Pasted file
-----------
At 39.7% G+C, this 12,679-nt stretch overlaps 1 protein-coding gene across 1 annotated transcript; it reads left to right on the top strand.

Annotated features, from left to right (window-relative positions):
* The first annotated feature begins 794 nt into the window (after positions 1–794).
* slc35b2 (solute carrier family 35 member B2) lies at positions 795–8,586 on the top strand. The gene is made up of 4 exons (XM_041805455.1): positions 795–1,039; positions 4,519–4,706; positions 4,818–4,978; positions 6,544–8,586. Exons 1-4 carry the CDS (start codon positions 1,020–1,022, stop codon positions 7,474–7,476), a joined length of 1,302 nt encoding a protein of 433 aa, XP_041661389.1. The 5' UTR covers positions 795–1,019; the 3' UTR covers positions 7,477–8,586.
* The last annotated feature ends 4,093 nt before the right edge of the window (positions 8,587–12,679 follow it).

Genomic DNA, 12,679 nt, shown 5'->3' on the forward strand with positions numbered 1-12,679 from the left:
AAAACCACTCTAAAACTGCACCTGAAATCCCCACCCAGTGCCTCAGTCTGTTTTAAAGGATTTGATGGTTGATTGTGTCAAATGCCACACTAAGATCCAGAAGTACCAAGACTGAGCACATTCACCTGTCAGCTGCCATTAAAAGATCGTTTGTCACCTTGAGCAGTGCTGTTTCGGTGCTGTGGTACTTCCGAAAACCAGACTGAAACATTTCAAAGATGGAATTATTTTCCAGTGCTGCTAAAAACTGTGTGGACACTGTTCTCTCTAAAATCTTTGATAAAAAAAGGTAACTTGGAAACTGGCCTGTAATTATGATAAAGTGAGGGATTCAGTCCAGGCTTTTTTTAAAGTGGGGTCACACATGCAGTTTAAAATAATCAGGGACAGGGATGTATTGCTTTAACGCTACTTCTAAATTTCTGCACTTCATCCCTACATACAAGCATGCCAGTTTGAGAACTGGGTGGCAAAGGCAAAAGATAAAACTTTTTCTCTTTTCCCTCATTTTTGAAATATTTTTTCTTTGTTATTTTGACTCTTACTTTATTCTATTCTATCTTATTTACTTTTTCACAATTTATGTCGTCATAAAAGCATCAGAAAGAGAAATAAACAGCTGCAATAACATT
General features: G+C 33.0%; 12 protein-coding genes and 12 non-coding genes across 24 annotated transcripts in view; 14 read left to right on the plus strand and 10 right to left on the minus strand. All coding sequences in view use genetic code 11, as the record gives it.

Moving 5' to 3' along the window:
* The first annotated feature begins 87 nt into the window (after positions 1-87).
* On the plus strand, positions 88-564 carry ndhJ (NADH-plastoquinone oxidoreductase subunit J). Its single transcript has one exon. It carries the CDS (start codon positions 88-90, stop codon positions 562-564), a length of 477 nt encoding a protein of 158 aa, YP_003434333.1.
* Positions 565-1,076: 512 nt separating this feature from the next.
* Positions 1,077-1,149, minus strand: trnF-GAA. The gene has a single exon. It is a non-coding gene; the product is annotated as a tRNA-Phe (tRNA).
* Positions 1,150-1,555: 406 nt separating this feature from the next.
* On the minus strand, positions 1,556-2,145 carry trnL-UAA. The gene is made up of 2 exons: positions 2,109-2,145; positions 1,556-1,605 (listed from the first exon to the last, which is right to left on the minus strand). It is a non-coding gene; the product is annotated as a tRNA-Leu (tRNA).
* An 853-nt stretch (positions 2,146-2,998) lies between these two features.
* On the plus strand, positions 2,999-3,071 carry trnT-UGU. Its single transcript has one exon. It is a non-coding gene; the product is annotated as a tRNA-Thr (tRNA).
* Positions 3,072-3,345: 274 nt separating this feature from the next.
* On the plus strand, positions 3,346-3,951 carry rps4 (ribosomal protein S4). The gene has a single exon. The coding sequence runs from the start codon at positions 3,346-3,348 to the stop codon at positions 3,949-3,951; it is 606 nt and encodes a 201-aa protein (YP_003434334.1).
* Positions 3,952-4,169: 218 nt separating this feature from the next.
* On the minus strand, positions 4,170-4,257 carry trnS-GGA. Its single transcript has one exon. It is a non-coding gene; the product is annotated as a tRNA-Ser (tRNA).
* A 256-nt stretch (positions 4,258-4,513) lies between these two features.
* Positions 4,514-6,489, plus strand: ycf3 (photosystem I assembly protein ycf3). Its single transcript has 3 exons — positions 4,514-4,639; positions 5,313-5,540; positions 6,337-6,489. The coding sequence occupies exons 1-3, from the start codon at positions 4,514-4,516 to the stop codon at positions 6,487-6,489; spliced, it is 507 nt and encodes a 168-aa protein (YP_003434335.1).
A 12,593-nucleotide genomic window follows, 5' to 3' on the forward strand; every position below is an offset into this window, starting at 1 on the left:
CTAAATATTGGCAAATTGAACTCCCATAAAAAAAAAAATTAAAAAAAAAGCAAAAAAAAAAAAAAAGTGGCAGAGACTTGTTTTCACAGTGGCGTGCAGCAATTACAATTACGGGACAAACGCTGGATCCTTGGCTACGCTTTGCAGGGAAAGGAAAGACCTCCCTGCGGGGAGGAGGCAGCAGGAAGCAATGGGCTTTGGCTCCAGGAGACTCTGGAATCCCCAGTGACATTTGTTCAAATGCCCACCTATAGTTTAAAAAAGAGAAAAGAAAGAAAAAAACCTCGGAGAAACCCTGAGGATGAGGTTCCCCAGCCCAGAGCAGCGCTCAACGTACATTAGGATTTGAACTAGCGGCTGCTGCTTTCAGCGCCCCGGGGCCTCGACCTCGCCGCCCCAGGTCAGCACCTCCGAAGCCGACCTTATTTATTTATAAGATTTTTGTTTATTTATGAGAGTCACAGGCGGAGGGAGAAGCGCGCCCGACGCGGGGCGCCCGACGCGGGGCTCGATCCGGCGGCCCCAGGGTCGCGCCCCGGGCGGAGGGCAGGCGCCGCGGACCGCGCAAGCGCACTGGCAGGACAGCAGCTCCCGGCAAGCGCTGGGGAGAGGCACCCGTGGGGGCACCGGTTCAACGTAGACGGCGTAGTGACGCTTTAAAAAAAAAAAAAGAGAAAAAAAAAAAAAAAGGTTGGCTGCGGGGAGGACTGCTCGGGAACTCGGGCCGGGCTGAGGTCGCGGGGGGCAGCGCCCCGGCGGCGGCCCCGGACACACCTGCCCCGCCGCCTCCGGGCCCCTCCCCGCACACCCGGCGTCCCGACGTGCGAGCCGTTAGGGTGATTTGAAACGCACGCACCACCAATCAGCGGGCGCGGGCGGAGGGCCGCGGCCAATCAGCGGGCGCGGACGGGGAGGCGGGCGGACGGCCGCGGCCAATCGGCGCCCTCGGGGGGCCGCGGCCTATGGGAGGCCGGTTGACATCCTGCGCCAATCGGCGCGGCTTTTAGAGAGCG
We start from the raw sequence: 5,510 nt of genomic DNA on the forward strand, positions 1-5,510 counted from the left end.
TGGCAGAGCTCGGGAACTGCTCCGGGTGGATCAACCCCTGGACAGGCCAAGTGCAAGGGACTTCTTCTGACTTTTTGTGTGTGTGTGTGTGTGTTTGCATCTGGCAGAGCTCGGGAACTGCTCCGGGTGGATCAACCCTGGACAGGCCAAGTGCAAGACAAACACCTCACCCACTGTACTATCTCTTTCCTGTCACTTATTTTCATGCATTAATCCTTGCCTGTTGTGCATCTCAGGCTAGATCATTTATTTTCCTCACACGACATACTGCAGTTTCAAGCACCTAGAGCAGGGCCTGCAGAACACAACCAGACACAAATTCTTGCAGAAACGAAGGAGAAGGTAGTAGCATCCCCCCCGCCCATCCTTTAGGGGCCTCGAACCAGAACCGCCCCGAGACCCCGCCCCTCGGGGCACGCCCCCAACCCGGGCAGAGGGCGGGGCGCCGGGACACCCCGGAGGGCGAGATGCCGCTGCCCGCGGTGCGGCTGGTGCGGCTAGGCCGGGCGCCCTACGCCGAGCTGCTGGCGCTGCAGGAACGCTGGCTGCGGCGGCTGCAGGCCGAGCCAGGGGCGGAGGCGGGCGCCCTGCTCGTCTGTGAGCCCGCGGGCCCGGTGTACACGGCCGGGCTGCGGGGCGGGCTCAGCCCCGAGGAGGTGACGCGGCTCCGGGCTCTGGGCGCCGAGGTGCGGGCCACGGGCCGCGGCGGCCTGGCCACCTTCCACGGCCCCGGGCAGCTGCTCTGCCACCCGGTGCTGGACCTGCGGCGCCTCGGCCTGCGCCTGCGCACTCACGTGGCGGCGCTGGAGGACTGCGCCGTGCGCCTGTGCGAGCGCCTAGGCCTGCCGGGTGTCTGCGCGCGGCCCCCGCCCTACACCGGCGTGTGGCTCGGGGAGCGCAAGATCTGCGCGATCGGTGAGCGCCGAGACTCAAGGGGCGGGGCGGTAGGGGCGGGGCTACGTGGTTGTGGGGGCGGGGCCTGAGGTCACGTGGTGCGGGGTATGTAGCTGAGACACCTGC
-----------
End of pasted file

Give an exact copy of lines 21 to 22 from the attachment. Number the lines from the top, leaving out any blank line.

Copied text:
* On the minus strand, positions 4,170-4,257 carry trnS-GGA. Its single transcript has one exon. It is a non-coding gene; the product is annotated as a tRNA-Ser (tRNA).
* A 256-nt stretch (positions 4,258-4,513) lies between these two features.